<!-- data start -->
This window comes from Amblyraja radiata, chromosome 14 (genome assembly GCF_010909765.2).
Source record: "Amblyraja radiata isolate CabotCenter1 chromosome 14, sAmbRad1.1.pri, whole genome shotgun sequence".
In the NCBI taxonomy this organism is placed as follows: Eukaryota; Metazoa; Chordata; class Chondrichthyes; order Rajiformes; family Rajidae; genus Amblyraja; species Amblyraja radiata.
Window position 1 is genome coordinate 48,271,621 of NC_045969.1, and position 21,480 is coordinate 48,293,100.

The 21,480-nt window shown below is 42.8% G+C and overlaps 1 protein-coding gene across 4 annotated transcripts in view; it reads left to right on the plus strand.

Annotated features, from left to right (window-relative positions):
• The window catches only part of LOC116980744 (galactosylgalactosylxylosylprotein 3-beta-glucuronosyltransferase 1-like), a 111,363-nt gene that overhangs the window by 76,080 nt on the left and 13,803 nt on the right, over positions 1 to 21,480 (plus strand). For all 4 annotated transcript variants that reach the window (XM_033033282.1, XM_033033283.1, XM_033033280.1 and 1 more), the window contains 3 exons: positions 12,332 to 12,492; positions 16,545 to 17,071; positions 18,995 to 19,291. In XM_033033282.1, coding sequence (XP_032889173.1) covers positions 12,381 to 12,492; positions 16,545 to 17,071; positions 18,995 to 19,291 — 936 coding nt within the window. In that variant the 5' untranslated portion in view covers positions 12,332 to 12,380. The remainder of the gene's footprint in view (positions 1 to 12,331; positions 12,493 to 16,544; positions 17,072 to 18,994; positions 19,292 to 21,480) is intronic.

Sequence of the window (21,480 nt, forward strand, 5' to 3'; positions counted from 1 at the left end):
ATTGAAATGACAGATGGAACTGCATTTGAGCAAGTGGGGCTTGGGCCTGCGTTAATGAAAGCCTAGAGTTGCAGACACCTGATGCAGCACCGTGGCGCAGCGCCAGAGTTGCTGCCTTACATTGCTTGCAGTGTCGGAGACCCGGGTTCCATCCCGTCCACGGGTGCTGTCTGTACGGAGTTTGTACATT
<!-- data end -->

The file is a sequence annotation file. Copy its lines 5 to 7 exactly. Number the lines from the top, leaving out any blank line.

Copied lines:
The 21,480-nt window shown below is 42.8% G+C and overlaps 1 protein-coding gene across 4 annotated transcripts in view; it reads left to right on the plus strand.

Annotated features, from left to right (window-relative positions):
• The window catches only part of LOC116980744 (galactosylgalactosylxylosylprotein 3-beta-glucuronosyltransferase 1-like), a 111,363-nt gene that overhangs the window by 76,080 nt on the left and 13,803 nt on the right, over positions 1 to 21,480 (plus strand). For all 4 annotated transcript variants that reach the window (XM_033033282.1, XM_033033283.1, XM_033033280.1 and 1 more), the window contains 3 exons: positions 12,332 to 12,492; positions 16,545 to 17,071; positions 18,995 to 19,291. In XM_033033282.1, coding sequence (XP_032889173.1) covers positions 12,381 to 12,492; positions 16,545 to 17,071; positions 18,995 to 19,291 — 936 coding nt within the window. In that variant the 5' untranslated portion in view covers positions 12,332 to 12,380. The remainder of the gene's footprint in view (positions 1 to 12,331; positions 12,493 to 16,544; positions 17,072 to 18,994; positions 19,292 to 21,480) is intronic.